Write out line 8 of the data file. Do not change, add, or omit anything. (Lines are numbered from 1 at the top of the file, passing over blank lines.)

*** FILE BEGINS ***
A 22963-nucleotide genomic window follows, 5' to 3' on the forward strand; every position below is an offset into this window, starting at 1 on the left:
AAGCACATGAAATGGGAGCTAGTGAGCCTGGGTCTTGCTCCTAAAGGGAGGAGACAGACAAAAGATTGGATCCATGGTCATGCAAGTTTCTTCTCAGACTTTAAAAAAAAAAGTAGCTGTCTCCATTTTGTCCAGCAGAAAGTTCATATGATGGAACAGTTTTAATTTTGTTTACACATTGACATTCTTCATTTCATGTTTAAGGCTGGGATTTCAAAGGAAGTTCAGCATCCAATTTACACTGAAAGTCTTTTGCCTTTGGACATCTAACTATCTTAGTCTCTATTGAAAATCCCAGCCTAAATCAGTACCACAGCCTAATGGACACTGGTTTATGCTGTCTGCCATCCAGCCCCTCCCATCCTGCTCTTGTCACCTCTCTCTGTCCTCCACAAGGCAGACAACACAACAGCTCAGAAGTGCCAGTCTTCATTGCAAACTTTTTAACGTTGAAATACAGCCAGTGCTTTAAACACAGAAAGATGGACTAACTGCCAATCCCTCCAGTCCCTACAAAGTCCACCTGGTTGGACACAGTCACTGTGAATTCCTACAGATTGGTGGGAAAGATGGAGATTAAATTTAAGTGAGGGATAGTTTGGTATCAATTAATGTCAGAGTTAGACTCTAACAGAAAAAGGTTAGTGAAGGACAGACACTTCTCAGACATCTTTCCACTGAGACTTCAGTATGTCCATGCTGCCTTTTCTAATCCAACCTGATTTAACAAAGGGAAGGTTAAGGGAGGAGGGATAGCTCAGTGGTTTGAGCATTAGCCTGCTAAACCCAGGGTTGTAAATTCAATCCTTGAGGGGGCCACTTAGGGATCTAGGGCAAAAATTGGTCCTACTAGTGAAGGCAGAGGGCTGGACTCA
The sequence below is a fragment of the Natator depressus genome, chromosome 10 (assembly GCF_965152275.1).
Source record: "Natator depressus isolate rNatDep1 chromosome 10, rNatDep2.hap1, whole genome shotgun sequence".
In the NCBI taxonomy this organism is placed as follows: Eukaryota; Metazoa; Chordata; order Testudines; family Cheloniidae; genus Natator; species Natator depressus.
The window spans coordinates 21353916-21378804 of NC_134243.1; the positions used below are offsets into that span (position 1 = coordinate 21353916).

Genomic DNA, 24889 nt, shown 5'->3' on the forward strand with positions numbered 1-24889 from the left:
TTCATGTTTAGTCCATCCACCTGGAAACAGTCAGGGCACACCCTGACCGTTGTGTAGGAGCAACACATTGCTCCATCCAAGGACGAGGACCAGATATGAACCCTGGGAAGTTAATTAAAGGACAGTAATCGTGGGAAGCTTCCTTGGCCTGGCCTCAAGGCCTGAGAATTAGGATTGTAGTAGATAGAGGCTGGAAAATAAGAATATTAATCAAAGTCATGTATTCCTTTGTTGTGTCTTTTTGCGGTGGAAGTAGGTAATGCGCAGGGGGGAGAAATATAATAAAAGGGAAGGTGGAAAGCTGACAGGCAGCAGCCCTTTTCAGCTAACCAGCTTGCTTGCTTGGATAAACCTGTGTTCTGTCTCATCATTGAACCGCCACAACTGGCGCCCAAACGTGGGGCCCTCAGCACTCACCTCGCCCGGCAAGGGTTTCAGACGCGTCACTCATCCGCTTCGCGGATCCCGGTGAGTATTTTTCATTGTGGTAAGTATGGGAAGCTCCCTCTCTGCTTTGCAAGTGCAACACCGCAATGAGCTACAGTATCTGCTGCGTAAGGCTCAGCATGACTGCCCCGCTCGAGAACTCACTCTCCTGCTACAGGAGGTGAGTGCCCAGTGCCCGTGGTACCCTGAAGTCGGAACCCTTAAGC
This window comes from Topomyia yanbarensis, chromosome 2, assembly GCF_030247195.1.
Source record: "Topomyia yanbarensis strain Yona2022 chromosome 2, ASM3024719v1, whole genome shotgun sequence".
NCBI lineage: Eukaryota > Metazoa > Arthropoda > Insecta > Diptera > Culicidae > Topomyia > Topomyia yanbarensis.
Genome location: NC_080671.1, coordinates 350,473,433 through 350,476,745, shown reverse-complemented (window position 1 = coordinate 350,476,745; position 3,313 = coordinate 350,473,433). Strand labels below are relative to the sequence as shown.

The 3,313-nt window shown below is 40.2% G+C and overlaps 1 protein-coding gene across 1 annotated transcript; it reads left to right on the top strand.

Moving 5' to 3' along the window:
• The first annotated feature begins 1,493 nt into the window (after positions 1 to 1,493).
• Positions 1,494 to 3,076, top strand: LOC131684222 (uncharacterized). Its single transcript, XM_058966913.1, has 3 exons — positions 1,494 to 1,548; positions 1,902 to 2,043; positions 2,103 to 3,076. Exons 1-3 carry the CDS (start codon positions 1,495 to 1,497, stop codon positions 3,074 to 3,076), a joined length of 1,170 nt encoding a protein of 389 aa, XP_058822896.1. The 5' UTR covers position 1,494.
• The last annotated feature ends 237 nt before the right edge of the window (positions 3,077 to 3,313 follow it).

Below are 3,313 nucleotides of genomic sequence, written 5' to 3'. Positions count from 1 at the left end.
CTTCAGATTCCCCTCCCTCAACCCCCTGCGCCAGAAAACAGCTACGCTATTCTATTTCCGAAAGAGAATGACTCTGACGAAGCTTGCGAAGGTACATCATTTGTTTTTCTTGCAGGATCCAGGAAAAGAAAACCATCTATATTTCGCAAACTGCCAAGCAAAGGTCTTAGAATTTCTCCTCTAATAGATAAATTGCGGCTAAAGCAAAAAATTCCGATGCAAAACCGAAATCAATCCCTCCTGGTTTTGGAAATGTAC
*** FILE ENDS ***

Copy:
TTCATGTTTAGTCCATCCACCTGGAAACAGTCAGGGCACACCCTGACCGTTGTGTAGGAGCAACACATTGCTCCATCCAAGGACGAGGACCAGATATGAACCCTGGGAAGTTAATTAAAGGACAGTAATCGTGGGAAGCTTCCTTGGCCTGGCCTCAAGGCCTGAGAATTAGGATTGTAGTAGATAGAGGCTGGAAAATAAGAATATTAATCAAAGTCATGTATTCCTTTGTTGTGTCTTTTTGCGGTGGAAGTAGGTAATGCGCAGGGGGGAGAAATATAATAAAAGGGAAGGTGGAAAGCTGACAGGCAGCAGCCCTTTTCAGCTAACCAGCTTGCTTGCTTGGATAAACCTGTGTTCTGTCTCATCATTGAACCGCCACAACTGGCGCCCAAACGTGGGGCCCTCAGCACTCACCTCGCCCGGCAAGGGTTTCAGACGCGTCACTCATCCGCTTCGCGGATCCCGGTGAGTATTTTTCATTGTGGTAAGTATGGGAAGCTCCCTCTCTGCTTTGCAAGTGCAACACCGCAATGAGCTACAGTATCTGCTGCGTAAGGCTCAGCATGACTGCCCCGCTCGAGAACTCACTCTCCTGCTACAGGAGGTGAGTGCCCAGTGCCCGTGGTACCCTGAAGTCGGAACCCTTAAGC